Salmonella Dublin: a threat to dair y heifer sur vival and future performance D.G. Schmidt D.P. Gnad J.M. Sargeant John E. Shirley Recommended Citation Follow this and additional works at: http://newprairiepress.org/kaesrr - Thi s report is brought to you for free and open access by New Prairie Press. It has been accepted for inclusion in Kansas Agricultural Experiment Station Research Reports by an authorized administrator of New Prairie Press. Copyright 2000 Kansas State University Agricultural Experiment Station and Cooperative Extension Service. Contents of this publication may be freely reproduced for educational purposes. All other rights reserved. Brand names appearing in this publication are for product identification purposes only. K-State Research and Extension is an equal opportunity provider and employer. Salmonella Dublin: a threat to dairy heifer survival and future performance Abstract Salmonella dublin is a bacterium that can have devastating effects in dairy herds. It is most deadly with calves that range in age from 10 days to 5 months. Salmonella dublin is shed from carrier animals through feces, milk, and colostrum and spread by oral ingestion. Clinical signs are not detected easily until after the infection is well established. Calves may suffer from septicemia, diarrhea, fatigue, and unthriftiness. Death is not an uncommon outcome of this disease. Clinical signs of infection in adults may range from none to enteritis or abortion. Combating the disease requires an awareness of the disease, a preventive herd health program, and attention to detail in caring for the newborn calf.; Dairy Day, 2000, Kansas State University, Manhattan, KS, 2000; Creative Commons License Thi s work is licensed under a Creative Commons Attribution 4.0 License. Thi s Research Report article is available in Kansas Agricultural Experiment Station Research Reports: http://newprairiepress.org/ kaesrr/vol0/iss2/265 SALMONELLA DUBLIN: A THREAT TO DAIRY HEIFER SURVIVAL AND FUTURE PERFORMANCE Summary Salmonella dublin is a bacterium that can have devastating effects in dairy herds. It is most deadly with calves that range in age from 10 days to 5 months. Salmonella dublin is shed from carrier animals through feces, milk, and colostrum and spread by oral ingestion. Clinical signs are not detected easily until after the infection is well established. Calves may suffer from septicemia, diarrhea, fatigue, and unthriftiness. Death is not an uncommon outcome of this disease. Clinical signs of infection in adults may range from none to enteritis or abortion. Combating the disease requires an awareness of the disease, a preventive herd health program, and attention to detail in caring for the newborn calf. (Key Words: Salmonella dublin, Heifers, Calves.) Introduction Salmonella is an invasive pathogen that must be taken seriously in today's dairy industry. Salmonella dublin and S. typhimurium are the strains most frequently isolated from cattle. Salmonella dublin is the topic of concern in this report. In calves, the bacterium cause septicemia with high rates of morbidity and mortality. Clinical signs are less severe in adult cows. Many producers purchase outside re placement heifers or utilize outside growers, placing them at risk of exposing their herd to S. dublin-infected animals. Calves that are exposed to carriers of S. dublin are at a high risk of developing clinical salmonellosis and/or becoming carriers themselves. The most common route of transfer to uninfected animals is S. dublin shed by carrier animals in feces, colostrum, or milk. Only one carrier of S. dublin is needed to infect an entire herd. Good biosecurity practices are essential to prevent the entry and control the spread of S. dublin in dairy herds. This article reviews recent research concerning the effects of S. dublin on the survival rate and subsequent performance of dairy heifers. Review of Research An important step in raising replacement heifers is to ensure that newborn calves receive adequate amounts of quality colostrum shortly after birth. It is critical that this colostrum be from cows that are not carriers of S. dublin, because the bacteria may be ingested by the neonatal calf. Research indicates that during the time just before parturition, shedding of S. dublin from the cow increases; thus increasing the likelihood of it passing into the colostrum and into the calf. Young calves are more susceptible to S. dublin than older calves and adults. This is partially due to higher pH (5.2) in their abomasum. The abomasal pH levels of 4.8 or less commonly found in older calves and adults are detrimental to viability of S. dublin. Ruminal contents from calves that are >6 wk of age also have been shown to inhibit S. dublin. 1Food Animal Health and Management Center. Calves infected with S. dublin do not show specific clinical signs of infection until the disease is well established. Pneumonia, septicemia, diarrhea, unthriftiness, and death commonly are seen with S. dublin infection. As the infection progresses, strands of intestinal mucosa and blood may be found in the feces. The loss of intestinal mucosa reduces the calf’s ability to absorb nutrients and combat other infections that challenge the intestinal lining. Cattle that recover from an acute infection of S. dublin may shed the pathogen for 4 to 6 wk afterwards. A small number of animals may recover clinically, but remain carriers of the bacteria. Many calves that are infected with the pathogen and recover never reach their full performance potential. Fecal culture commonly is used to diagnose S. dublin infections in cattle, but false negatives are common because of intermittent fecal shedding. Submitting multiple fecal samples from a single animal can minimize false negatives. However, because of cost of fecal culture and the intermittent fecal shedding by the cow, this test is not practical for herd monitoring. Studies also show that S. dublin can survive up to 30 mo in dried feces, 120 days in pasture soil, 115 days in pond water, and 87 days in tap water. Therefore, good manure management must be practiced on the entire farm. Good manure hygiene practices are critical in maternity and calf rearing areas. Maternity pens should be cleaned routinely, and calves should be removed from calving areas as soon as possible and placed in clean areas free from adult manure. Calves should be fed an adequate amount of quality colostrum obtained from a S. dublinfree dam. Pooling colostrum from multiple cows increases the chances for calves to be exposed to S. dublin. Minimizing calf-tocalf contact from the minute the calf is born until weaning also is important in preventing the spread of disease. Along with good management practices, vaccination against S. dublin can be used to protect neonatal calves from infection. However, vaccination alone, without good biosecurity measures, is not sufficient to prevent and control S. dublin infection. Preventing and controlling S. dublin in dairy herds can be accomplished only with a multidimensional approach.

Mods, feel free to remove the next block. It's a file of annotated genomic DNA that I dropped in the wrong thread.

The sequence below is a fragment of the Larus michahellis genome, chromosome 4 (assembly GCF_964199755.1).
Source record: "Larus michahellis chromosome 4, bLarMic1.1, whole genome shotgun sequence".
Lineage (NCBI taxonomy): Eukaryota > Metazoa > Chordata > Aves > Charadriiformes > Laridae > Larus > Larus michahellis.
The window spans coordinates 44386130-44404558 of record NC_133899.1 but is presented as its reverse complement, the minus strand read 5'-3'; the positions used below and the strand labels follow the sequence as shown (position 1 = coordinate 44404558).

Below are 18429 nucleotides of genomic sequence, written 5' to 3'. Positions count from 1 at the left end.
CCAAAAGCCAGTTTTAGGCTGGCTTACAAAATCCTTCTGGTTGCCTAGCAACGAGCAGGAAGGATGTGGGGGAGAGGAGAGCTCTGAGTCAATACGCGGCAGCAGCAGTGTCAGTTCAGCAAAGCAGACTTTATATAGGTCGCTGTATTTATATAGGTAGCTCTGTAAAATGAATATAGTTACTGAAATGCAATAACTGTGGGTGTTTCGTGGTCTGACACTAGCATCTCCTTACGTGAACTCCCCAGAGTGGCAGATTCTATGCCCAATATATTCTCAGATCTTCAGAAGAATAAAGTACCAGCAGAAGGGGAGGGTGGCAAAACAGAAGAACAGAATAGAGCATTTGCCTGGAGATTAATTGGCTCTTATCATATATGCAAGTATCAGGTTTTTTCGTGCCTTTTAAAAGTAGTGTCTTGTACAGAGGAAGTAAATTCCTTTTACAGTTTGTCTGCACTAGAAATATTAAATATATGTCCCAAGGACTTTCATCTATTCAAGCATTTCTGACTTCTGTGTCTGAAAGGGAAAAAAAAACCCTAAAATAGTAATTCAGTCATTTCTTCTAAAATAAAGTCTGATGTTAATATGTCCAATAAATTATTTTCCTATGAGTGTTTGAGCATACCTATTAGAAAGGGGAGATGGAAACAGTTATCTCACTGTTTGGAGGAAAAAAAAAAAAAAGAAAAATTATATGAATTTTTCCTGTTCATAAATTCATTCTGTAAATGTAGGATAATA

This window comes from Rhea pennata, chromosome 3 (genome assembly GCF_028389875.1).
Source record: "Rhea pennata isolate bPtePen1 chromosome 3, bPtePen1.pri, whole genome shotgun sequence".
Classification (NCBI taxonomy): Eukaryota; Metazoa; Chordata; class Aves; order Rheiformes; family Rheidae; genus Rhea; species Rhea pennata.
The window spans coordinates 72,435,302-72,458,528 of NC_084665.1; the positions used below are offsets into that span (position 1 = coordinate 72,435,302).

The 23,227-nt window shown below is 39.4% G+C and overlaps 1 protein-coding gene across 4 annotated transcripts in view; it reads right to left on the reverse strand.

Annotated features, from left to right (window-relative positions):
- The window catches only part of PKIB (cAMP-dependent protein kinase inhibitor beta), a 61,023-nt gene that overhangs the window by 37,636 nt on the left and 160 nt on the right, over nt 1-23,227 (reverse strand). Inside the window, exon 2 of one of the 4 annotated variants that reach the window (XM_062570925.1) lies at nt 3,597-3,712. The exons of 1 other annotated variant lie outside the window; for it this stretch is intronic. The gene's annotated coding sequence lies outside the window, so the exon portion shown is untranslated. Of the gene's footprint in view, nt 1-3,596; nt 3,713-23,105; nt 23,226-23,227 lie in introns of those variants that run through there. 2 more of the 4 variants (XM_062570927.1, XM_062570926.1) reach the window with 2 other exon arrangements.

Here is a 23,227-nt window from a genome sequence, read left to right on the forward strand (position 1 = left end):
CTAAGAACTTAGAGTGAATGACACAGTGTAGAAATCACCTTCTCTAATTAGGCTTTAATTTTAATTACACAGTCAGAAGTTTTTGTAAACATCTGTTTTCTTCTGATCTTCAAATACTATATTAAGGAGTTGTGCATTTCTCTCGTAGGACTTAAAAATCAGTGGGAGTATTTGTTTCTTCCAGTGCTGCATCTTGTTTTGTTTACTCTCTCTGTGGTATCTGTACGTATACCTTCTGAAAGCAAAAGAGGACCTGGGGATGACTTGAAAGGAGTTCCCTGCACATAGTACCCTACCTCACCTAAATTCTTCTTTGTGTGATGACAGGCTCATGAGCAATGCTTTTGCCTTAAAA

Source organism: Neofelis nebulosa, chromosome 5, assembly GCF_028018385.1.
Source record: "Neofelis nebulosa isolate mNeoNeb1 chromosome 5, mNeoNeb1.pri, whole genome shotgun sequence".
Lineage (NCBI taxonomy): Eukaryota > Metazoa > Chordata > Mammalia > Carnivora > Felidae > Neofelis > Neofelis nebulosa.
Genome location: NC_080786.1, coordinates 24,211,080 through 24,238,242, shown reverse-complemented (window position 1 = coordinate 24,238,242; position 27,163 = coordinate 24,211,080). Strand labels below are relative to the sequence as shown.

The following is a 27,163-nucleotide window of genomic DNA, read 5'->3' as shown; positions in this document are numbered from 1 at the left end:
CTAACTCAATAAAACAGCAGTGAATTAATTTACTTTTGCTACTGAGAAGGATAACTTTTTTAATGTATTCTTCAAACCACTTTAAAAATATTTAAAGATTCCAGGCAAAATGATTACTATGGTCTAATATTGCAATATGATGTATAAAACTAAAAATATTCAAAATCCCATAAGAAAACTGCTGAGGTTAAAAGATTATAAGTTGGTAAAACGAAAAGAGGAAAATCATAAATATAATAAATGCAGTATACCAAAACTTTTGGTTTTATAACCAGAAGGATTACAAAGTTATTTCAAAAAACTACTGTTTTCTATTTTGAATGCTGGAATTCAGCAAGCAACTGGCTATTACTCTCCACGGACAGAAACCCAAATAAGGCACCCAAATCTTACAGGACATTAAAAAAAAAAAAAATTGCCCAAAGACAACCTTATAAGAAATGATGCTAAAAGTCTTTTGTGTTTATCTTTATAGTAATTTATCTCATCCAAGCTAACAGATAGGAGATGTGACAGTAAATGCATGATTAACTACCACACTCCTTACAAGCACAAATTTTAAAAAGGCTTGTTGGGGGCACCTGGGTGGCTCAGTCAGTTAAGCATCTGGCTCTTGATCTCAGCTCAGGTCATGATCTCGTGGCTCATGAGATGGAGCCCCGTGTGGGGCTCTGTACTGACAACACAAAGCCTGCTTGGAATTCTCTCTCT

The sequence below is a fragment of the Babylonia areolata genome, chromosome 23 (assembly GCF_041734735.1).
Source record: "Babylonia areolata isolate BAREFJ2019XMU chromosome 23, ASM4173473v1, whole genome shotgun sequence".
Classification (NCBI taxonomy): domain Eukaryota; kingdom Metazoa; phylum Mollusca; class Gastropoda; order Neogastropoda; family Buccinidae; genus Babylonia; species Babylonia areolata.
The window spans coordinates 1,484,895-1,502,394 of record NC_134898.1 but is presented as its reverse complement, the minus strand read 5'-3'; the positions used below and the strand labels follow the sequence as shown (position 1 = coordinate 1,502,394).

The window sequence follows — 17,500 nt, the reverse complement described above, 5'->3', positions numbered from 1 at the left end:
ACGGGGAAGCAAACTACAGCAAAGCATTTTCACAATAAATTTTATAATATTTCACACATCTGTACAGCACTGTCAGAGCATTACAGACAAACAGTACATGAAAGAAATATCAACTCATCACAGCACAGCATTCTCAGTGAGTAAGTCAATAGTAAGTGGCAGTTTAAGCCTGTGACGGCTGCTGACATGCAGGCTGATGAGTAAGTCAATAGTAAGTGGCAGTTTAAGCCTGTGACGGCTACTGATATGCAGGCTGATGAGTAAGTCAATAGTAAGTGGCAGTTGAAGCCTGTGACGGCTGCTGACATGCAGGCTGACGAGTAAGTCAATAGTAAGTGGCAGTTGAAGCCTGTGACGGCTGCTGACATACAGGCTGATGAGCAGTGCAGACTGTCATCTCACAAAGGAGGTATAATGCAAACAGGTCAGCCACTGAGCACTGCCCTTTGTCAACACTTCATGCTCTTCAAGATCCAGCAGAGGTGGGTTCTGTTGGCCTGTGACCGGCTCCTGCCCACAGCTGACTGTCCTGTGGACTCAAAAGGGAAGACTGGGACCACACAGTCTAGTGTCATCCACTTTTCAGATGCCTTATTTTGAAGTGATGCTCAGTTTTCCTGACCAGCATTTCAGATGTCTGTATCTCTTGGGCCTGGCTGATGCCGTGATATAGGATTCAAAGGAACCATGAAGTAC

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D.G. Schmidt, D.P. Gnad, J.M. Sargeant, John E. Shirley. Salmonella Dublin: a threat to dairy heifer survival and future performance, Kansas Agricultural Experiment Station Research Reports, 2000,